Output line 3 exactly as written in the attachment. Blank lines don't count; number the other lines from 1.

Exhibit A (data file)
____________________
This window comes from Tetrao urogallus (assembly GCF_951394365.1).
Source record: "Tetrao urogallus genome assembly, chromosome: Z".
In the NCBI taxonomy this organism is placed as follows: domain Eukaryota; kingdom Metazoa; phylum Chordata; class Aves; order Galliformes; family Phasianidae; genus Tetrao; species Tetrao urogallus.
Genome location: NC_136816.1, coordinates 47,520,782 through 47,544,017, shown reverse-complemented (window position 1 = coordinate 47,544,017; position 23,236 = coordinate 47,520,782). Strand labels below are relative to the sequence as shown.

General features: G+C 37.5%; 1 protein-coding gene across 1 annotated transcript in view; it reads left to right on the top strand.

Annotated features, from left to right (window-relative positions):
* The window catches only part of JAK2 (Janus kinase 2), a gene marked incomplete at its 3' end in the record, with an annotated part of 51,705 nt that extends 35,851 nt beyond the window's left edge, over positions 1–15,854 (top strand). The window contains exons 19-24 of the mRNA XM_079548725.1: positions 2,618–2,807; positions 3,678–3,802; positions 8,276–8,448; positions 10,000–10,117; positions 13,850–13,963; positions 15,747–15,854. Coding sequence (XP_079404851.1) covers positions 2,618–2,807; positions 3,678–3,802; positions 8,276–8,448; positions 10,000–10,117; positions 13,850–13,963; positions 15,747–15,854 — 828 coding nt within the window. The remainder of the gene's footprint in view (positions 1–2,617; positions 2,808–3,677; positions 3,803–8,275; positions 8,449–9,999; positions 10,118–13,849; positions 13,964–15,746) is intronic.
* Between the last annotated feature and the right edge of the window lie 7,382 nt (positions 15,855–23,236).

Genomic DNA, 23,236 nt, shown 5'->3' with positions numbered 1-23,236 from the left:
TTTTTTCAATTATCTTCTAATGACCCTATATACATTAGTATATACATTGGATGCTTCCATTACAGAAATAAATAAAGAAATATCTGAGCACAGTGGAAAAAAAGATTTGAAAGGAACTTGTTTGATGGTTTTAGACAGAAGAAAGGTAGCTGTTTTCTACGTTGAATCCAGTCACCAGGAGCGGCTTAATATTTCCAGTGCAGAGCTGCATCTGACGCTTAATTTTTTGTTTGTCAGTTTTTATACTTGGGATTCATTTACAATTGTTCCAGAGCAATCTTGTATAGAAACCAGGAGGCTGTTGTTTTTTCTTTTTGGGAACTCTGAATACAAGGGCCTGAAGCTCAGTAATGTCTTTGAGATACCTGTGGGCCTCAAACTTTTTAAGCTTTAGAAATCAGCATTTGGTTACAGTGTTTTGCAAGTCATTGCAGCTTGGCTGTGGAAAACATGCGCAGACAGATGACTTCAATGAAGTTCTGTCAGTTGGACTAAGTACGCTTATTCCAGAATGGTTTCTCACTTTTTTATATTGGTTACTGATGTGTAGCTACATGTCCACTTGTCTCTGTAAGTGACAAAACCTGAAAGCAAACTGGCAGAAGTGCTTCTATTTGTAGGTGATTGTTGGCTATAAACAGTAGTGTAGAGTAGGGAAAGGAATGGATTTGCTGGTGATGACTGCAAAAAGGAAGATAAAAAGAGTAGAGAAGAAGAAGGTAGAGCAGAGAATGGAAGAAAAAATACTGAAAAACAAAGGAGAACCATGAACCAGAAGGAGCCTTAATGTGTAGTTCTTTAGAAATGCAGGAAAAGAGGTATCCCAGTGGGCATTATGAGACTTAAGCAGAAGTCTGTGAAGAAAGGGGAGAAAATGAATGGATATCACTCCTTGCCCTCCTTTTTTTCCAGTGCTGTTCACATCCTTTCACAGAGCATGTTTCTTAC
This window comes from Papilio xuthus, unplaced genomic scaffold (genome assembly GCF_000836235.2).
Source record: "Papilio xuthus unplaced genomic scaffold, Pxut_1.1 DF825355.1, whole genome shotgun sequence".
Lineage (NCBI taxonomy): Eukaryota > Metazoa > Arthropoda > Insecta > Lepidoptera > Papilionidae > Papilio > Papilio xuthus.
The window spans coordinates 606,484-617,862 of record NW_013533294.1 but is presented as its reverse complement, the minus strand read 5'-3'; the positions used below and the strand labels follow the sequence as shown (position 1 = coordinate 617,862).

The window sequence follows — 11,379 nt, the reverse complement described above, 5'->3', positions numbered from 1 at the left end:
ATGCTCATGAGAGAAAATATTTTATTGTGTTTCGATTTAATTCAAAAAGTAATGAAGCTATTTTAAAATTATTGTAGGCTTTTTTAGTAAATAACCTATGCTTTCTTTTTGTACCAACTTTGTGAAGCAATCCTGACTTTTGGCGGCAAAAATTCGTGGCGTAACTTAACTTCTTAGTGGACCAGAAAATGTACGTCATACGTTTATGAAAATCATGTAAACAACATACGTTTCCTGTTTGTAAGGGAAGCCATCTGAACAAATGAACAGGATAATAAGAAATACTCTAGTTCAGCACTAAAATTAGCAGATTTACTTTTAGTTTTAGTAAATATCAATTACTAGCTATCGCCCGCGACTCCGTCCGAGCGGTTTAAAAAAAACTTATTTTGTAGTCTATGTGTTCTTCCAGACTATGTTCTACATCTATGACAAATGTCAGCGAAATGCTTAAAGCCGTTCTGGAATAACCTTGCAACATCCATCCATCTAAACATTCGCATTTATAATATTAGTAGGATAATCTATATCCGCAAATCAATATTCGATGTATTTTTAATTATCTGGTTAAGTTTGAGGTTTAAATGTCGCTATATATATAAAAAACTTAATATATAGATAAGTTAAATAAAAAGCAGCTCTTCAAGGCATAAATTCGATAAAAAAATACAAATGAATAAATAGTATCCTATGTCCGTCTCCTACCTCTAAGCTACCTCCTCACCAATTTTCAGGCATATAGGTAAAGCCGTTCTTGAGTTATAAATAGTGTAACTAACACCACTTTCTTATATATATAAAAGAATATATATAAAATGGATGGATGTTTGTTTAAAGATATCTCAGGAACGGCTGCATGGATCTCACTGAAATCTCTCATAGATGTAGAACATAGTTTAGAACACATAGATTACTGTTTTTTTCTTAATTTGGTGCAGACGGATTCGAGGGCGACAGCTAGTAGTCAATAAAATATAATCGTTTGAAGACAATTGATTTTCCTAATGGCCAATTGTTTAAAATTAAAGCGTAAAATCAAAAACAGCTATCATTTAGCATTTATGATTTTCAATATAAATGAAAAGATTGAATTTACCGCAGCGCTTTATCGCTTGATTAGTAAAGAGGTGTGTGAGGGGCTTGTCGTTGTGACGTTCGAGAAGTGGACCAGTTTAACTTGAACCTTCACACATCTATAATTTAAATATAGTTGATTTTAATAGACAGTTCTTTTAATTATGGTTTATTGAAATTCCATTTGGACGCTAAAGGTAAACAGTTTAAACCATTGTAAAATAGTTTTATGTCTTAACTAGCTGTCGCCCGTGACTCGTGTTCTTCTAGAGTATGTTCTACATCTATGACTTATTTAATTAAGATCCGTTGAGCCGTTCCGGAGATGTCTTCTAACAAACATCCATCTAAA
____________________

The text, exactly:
In the NCBI taxonomy this organism is placed as follows: domain Eukaryota; kingdom Metazoa; phylum Chordata; class Aves; order Galliformes; family Phasianidae; genus Tetrao; species Tetrao urogallus.